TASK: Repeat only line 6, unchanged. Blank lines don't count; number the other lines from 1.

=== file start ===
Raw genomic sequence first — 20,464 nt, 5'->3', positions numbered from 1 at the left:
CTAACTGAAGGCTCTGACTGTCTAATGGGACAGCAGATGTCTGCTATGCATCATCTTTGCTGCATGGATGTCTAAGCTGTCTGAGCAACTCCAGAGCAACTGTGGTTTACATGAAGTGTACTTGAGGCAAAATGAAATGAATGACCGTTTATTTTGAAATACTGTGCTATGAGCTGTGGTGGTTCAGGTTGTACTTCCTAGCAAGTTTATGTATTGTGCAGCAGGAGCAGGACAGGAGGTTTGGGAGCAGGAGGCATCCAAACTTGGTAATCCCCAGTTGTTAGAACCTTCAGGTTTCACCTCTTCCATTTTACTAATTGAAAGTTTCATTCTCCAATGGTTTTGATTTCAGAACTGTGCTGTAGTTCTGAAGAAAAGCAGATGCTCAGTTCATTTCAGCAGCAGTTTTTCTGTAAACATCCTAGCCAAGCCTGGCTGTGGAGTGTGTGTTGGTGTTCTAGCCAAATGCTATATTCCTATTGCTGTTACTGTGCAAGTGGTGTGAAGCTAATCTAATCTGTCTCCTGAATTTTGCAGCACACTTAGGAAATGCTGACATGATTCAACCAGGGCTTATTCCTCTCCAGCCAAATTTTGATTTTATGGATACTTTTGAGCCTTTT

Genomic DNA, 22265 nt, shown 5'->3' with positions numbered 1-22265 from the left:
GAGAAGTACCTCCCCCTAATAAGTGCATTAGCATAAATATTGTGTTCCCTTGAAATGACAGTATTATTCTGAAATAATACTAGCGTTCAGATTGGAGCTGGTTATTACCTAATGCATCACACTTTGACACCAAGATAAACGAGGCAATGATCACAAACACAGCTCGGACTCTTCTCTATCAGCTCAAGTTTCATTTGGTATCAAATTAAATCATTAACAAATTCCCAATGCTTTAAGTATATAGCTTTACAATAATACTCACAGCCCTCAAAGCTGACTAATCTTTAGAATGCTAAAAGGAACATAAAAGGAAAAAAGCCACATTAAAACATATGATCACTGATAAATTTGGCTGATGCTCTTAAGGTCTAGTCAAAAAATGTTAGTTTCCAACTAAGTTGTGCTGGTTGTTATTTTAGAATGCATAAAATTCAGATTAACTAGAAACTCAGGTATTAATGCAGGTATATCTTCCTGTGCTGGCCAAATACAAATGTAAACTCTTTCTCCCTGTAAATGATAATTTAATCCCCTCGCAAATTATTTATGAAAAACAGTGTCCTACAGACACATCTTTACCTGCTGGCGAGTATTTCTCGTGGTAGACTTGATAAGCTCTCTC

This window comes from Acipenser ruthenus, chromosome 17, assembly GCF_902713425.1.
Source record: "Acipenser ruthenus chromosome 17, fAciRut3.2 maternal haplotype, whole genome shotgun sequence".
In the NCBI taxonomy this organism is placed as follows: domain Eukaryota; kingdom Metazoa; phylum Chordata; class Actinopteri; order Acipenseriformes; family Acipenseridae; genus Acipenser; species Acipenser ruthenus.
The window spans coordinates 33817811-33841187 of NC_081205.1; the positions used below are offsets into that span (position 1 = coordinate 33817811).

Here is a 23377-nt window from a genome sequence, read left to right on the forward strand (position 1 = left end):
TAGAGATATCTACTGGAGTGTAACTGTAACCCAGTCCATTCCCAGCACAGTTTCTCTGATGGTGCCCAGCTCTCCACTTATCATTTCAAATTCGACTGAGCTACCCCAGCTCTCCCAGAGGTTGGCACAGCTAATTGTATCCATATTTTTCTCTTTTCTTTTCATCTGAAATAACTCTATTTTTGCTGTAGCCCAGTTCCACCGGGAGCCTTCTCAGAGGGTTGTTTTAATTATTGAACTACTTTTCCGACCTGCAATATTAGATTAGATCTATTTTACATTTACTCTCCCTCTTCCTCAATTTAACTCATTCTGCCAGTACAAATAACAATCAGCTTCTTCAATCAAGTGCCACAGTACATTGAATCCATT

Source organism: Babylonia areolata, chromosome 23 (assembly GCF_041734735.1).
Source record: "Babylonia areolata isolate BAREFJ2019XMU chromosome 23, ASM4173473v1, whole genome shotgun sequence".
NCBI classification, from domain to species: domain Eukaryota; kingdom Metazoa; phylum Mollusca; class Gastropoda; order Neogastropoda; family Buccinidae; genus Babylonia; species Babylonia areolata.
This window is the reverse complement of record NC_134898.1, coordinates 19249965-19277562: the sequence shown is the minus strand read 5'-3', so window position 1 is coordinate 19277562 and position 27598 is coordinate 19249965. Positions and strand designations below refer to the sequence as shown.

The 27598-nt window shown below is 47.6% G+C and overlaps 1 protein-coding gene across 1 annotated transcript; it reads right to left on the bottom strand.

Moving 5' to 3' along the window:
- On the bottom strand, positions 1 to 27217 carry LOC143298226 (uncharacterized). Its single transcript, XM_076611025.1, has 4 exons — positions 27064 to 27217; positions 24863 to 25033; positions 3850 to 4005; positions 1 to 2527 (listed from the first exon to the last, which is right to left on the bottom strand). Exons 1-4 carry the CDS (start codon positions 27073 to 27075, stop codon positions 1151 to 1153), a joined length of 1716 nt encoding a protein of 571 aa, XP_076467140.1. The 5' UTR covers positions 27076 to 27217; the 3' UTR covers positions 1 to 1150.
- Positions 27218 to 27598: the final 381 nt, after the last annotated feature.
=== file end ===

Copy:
Source record: "Acipenser ruthenus chromosome 17, fAciRut3.2 maternal haplotype, whole genome shotgun sequence".